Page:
To the Editor.
—As managing editor of Hypertension, I frequently request justification for authorship.1 Often, a corresponding author submits names to appear in the list of authors with an explanation of their substantive contribution that alerts me that it may be more appropriate for some individuals to be included in the acknowledgments. In my correspondence to the lead author, I can only suggest that holding the door open while rats are brought into the laboratory does not constitute authorship. Although this analogy may be an exaggeration, my point is that standardization of authorship criteria is long overdue.I can appreciate the detail of JAMA's authorship statement, which must be signed by all authors.1 For our journal, we request in our 2300+-word guidelines that authors "conform to 'Uniform Requirements for Manuscripts Submitted to Biomedical Journals,'''2 and I include the following reminder in my letter acknowledging receipt:Additionally, in an effort to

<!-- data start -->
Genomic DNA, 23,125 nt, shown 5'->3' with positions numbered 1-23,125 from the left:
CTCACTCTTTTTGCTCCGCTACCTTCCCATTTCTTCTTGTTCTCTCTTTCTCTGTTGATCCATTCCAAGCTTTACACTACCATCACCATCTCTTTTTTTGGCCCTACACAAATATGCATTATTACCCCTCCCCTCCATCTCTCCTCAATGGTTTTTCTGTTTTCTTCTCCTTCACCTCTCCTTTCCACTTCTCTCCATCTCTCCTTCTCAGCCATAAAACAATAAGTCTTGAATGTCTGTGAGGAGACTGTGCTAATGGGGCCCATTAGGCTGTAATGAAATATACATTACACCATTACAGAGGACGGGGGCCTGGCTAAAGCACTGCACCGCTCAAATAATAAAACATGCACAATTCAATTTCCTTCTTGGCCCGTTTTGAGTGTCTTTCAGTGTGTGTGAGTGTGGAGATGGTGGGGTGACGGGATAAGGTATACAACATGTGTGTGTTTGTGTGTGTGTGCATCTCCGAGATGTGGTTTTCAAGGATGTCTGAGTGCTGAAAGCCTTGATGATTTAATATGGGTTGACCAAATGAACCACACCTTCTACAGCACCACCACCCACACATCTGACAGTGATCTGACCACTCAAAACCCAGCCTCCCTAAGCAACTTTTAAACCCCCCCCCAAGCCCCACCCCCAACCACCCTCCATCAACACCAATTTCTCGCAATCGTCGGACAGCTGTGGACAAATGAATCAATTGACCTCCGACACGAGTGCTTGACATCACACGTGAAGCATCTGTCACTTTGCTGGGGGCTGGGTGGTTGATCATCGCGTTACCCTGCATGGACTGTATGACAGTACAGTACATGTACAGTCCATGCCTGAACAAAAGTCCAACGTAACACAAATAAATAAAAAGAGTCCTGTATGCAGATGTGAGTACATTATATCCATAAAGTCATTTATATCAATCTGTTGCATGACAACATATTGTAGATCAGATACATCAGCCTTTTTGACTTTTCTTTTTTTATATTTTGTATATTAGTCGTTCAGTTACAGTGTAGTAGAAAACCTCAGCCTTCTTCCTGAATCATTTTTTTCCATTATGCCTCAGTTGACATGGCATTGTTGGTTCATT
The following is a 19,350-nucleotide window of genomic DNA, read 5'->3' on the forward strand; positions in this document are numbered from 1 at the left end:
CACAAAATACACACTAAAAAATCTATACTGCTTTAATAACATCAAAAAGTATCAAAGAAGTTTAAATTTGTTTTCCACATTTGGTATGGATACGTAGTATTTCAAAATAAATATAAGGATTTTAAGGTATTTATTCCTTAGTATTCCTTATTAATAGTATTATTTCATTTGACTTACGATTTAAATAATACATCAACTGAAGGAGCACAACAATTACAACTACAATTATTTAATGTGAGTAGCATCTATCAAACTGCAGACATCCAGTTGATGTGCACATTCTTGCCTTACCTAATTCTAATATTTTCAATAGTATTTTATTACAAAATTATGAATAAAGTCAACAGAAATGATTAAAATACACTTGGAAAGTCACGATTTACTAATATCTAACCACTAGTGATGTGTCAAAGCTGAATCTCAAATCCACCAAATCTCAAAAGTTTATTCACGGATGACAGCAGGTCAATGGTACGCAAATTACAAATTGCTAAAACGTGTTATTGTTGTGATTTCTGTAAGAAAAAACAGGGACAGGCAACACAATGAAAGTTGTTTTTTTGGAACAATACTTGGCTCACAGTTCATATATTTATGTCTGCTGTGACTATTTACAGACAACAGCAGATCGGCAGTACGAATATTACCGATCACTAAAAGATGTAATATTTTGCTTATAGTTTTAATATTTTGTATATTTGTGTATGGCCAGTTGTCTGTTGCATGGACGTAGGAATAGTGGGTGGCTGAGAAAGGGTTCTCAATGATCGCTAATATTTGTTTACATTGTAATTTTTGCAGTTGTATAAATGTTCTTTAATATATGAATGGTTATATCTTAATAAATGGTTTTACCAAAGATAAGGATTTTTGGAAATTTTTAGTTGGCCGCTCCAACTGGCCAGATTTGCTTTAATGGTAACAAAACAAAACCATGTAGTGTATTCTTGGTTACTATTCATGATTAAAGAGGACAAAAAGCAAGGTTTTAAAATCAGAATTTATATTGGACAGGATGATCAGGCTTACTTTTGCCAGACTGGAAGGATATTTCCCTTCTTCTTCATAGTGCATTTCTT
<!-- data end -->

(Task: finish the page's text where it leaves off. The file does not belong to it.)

Smith GM. The Meaning of Authorship. JAMA. 1996;276(17):1385. doi:10.1001/jama.1996.03540170029020